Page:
Charlotte’s LGBT center: Irresponsible spending, irresponsible non-profit governance


UPDATE: Center will host ‘open forum’ on Dec. 4, 7 p.m. More info…

Archive: All coverage of the LGBT Community Center of Charlotte

Rent or resources? That’s the question I asked in a post about the LGBT Community Center of Charlotte last week, in which I argued the center would be much better off spending less money on occupancy expenses and more money on programming, projects and services benefiting the community.

In short, I believe the center has been setting the wrong priorities for the community dollars entrusted to their care and have been poor fiscal stewards of your money, irresponsibly spending as much as 60 percent of their total expenses over the past four years on occupancy expenses like rent and utilities.

As it turns out, the center may also be guilty of irresponsible non-profit governance and potentially illegal fundraising activities.

According to the North Carolina Secretary of State, the LGBT Community Center of Charlotte is currently operating with an expired charitable solicitation license.

The license, offers public oversight over non-profit organizations, ensuring that groups soliciting money from citizens are doing so for legitimate purposes.

Why is this important? I’ll let North Carolina Secretary of State Elaine Marshall explain it for you, as quoted on the solicitations division of her website (emphasis added):

North Carolinians are known for their generosity and willingness to help their neighbors. While there are many deserving organizations that need our support to continue their good works, we all want to ensure that our hard-earned money is going to be spent wisely when we donate to our favorite causes. A quick call to our Charitable Solicitation Licensing Section can help you educate yourself about an organization’s background before you make a donation. In short, I advise all North Carolinians to “check before you write one.”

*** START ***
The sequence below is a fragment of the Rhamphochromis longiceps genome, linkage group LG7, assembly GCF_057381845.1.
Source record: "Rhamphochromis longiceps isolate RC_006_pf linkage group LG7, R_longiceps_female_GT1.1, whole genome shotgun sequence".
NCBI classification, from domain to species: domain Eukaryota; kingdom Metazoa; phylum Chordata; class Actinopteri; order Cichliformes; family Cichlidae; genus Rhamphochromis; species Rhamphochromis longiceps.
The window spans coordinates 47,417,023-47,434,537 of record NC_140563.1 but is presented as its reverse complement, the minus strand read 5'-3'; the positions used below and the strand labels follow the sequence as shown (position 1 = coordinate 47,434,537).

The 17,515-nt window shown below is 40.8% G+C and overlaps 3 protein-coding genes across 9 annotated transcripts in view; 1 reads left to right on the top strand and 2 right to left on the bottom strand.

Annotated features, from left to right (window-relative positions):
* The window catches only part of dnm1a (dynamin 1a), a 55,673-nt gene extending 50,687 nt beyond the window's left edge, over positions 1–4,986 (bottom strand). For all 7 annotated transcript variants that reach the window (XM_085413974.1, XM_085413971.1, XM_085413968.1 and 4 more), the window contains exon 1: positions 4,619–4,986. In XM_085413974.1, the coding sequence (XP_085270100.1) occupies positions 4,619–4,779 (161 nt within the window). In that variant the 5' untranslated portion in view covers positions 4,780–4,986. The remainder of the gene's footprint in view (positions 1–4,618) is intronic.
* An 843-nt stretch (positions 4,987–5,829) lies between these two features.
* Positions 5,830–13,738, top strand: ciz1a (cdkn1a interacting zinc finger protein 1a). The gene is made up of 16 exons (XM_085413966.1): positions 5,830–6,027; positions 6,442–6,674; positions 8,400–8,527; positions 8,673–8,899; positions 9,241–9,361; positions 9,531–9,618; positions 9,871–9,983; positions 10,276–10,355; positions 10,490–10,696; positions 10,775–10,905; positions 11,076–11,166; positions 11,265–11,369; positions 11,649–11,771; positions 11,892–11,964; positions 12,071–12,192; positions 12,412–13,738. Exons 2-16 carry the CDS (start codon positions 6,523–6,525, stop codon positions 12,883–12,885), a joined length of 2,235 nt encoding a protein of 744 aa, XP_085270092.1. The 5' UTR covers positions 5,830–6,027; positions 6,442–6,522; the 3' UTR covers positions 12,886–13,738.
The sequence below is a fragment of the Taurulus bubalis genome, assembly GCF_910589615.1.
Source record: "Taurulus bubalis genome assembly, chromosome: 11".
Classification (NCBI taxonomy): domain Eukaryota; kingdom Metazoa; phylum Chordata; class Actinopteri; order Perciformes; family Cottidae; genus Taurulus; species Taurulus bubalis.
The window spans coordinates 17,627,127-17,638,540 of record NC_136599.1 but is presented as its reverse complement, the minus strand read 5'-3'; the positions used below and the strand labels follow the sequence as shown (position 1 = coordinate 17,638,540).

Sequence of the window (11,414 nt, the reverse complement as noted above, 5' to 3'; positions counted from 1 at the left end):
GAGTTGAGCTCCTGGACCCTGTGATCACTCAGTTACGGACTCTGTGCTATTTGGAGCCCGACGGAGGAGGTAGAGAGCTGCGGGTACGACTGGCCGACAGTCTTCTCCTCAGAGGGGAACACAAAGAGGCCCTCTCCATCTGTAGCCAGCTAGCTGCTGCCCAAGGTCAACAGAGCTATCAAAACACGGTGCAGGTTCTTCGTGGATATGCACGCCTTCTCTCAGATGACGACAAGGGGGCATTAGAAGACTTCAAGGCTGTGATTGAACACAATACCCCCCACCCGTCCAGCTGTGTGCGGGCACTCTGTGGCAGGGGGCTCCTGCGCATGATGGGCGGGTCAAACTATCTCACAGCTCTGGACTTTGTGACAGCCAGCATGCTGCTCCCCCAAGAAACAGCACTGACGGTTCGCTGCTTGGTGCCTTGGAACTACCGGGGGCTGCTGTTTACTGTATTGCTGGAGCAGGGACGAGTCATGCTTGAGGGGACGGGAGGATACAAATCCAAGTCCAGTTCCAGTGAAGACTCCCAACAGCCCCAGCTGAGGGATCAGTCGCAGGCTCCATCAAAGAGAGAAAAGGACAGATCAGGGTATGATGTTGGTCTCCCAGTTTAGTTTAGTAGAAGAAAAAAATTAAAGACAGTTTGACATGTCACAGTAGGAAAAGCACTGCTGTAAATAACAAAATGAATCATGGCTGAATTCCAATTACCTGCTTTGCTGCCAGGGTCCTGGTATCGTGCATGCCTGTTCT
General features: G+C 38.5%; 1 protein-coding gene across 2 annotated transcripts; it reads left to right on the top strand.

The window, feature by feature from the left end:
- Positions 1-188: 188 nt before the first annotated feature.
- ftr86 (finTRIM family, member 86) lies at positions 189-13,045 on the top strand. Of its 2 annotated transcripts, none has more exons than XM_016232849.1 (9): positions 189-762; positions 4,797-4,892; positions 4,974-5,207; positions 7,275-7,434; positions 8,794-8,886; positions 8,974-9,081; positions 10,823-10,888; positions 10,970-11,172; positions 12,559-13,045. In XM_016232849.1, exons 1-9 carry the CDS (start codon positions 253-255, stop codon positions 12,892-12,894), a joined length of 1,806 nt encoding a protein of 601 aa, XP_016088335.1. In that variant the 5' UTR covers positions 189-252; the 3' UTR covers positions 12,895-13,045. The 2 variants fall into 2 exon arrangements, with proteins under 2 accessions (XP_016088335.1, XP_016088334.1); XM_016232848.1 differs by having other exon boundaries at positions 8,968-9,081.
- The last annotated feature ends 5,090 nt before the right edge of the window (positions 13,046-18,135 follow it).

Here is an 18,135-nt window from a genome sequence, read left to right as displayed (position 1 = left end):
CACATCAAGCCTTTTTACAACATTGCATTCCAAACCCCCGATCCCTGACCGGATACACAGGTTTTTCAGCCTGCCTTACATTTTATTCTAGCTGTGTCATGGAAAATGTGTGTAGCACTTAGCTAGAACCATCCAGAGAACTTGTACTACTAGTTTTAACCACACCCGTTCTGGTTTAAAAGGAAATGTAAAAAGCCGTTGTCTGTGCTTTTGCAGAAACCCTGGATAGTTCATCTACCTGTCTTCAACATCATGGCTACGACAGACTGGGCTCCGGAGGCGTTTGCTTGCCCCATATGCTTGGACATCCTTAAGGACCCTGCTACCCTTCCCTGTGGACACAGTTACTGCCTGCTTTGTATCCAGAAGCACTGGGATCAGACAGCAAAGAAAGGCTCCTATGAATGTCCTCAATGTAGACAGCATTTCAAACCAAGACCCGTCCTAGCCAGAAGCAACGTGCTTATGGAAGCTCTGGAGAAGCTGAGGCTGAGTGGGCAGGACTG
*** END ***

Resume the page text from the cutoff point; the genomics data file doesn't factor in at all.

The center faced a charitable solicitation license expiration on May 15, 2013. The center was granted an extension to Aug. 15, 2013, coinciding with the group’s extension for filing their federal Form 990, the annual tax return similar to individual returns many non-profits, including the center, are required to file with the IRS.

But, you won’t find the LGBT Community Center of Charlotte’s record on the Secretary of State’s website. That’s because the group actually filed under their legal name, “The Lesbian & Gay Community Center of Charlotte,” which they have not yet updated with the North Carolina Secretary of State’s corporations division, the charitable solicitation licensing division or with the IRS.

You can see the center’s licensing information here. Also, below, a screenshot of the license search on the Secretary of State’s website (click to enlarge):

What does all this mean? Simply, the center is not complying with state laws and regulations that allow you — the donor — oversight and accountability on how the organization solicits and spends the money you give it. (As a side note, such lack of oversight isn’t new for the center, which has consistently refused to make its board meetings open to the public, refused to provide copies of their bylaws to me and others and fails to post their annual tax return to their website, where donors and potential donors can easily find them.)

What’s more, their solicitation license was expired by the time the group held their first annual fundraising dinner, the Autumn Jubilee, in October. Holding such a charitable fundraising dinner is one of the criteria that explicitly requires an organization to register for a solicitation license with the state (barring any potential exemptions, which, I do not believe the center has).